Future of Farming

If you walked outside the studios at Wonder, you could smell the aroma of basil, mint and parsley. You could hear the hum of a water pump working hard against gravity, and the slow trickle of water flowing down the levels of a vertical hydroponics system. Under overgrown vines, giant cucumbers and squash waited to be harvested, and bean stalks were outgrowing a four foot bamboo trellis.

Call to Adventure

The Quest started with a trip to a local grocery store. The task was a scavenger hunt to find foods and produce that were grown in Kansas or neighboring states. Learners looked at labels, and talked to people at the store to figure out where the foods were sourced from. They also discovered the “local” aisle with supplies from nearby farms and local businesses. Back at Wonder, they participated in a Socratic discussion analyzing their discovery – that most of the food we eat is grown in far away places. They learned about the supply chain process and debated the pros and cons of our modern food infrastructure. Then, they were given a challenge, to grow their own food. Their challenge was to use the limited space available at Wonder, and figure out a sustainable way to farm to feed an entire community.

Road of Trials

Learners began by exploring the different methods of growing food. Some groups researched square foot gardening and chose to grow in soil, while others explored different hydroponics systems. They looked into which plants grow best when grown next to each other, what types of motors and pumps are needed to set up a hydroponics system, how gravity and water supply work in a vertical setup, and how soil chemistry and nutrients affect the growth of plants. The moment of truth came when it was time to sow the starter seeds and wait. It was possible that nothing would grow! This wasn’t a prototype or a speech that could be edited. This was real, and it took a lot of patience and perseverance to see the project through.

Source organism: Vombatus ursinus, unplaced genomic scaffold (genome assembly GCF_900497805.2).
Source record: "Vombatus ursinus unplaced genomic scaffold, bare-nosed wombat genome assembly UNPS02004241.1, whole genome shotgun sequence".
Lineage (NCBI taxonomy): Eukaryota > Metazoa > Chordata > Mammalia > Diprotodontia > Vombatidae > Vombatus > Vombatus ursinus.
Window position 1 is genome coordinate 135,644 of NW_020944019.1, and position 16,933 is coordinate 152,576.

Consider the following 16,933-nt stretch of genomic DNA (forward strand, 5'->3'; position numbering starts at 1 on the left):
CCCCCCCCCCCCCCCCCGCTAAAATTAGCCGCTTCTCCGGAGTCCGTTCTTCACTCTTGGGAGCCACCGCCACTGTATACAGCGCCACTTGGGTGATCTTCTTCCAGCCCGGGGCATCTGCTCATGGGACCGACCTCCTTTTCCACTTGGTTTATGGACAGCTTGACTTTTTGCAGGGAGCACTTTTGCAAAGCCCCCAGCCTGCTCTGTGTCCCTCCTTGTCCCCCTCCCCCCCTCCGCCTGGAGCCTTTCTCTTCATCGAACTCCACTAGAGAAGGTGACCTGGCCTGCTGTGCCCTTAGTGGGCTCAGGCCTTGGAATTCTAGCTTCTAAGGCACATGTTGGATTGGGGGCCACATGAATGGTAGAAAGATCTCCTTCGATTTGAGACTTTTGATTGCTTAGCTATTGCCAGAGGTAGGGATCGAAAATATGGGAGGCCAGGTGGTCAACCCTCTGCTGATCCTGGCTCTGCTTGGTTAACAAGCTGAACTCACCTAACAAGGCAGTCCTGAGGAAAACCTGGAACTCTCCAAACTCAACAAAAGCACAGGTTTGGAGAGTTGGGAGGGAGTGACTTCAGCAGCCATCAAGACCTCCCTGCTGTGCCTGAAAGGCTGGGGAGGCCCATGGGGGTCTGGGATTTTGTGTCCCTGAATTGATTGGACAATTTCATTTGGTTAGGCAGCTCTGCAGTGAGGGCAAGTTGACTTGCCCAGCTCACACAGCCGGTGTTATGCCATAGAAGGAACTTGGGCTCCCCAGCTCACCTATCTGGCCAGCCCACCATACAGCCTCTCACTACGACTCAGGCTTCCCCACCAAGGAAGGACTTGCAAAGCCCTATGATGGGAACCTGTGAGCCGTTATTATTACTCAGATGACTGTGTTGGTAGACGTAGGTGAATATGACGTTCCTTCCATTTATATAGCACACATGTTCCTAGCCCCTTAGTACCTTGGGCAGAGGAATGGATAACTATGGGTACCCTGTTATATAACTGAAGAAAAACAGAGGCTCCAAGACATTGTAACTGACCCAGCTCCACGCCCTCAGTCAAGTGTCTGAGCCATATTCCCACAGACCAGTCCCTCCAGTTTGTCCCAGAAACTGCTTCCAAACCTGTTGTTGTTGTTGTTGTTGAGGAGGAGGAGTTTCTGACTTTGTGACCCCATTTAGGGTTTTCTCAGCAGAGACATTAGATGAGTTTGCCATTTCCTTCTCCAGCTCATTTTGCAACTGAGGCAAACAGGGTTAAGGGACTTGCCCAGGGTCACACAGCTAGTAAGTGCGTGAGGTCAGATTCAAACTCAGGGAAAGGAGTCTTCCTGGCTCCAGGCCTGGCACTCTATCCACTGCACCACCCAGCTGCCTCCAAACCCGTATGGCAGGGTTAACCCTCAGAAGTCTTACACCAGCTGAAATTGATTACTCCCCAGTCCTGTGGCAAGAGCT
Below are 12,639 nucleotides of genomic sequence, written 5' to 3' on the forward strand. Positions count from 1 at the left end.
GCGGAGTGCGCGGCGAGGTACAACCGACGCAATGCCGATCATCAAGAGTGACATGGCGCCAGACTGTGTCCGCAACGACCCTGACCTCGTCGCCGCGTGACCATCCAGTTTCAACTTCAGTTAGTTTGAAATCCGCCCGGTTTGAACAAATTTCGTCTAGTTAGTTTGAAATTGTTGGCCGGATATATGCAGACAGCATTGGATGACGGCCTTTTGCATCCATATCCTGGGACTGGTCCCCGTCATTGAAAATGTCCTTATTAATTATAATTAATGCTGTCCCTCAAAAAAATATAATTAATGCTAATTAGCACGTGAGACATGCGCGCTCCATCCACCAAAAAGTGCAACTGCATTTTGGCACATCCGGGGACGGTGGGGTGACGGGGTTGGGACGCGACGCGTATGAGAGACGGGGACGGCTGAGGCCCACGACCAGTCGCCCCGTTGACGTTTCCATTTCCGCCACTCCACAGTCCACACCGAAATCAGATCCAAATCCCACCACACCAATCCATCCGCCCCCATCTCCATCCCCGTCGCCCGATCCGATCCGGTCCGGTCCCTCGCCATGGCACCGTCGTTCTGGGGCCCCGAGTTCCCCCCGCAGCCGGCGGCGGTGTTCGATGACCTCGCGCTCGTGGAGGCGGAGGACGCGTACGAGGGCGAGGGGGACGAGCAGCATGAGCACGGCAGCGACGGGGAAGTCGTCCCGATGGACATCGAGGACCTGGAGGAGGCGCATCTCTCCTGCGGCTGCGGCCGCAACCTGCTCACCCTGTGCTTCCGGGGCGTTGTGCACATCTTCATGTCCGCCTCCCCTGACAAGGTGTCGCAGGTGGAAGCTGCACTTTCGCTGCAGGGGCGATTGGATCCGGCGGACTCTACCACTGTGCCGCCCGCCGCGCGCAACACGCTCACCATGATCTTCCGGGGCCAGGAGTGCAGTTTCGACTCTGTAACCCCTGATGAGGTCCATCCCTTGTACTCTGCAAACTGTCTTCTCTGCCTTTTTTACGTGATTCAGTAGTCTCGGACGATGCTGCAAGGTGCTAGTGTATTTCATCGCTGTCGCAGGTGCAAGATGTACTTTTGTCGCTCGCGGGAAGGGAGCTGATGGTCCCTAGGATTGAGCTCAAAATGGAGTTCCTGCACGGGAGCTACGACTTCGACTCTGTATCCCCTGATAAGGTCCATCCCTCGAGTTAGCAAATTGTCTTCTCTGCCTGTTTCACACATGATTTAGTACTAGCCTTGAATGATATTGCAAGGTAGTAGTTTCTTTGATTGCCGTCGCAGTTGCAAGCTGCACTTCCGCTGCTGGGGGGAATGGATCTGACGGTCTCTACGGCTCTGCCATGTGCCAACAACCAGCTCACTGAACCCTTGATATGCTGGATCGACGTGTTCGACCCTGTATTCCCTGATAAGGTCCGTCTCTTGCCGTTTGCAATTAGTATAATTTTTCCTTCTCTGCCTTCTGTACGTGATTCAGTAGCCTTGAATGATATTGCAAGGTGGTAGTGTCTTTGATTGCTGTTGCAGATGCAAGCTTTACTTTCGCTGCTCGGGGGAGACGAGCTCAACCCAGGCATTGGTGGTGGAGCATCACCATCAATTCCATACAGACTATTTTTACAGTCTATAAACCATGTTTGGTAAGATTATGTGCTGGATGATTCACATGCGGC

After a few weeks, seedlings began to grow! Every morning, learners rushed to water their plants and check in. While the seeds were growing, teams were busy constructing their garden systems. They prepared a bill of materials and the guides were simply given a list of things to buy. Teams drilled, hacked, carried heavy bags of soil, troubleshooted and put together ground and vertical, soil based and hydroponics systems. Once the seedlings were moved to their final home, it was again time to wait.

The systems were like proofs of concept; the real challenge was to devise a sustainable system of growing food. For the last week, learners stepped into the shoes of Agro tech innovators, designed 3D models of their systems on Fusion 360 and developed a pitch for the future of farming.

The Final Showdown

The exhibition was a showcase of each team’s growing systems and their new Agro Tech venture pitches. However, there was a curveball on the way. The day before the exhibition, the studio guides attended a conference out of town. The learners agreed to step up to the challenge and pull off a great exhibition completely on their own. Teams split to create programs, organize tables and chairs, print off questions, researse, keep time, make announcements, etc. Later, learners reflected that there was a lot of chaos throughout the day, but squad leaders regrouped, divided tasks more intentionally and put together an exhibition. In the end, this was not a polished, adult-orchestrated production, but an authentic showcase of grit and mud, and of new beginnings, just like the little plants that had started to grow.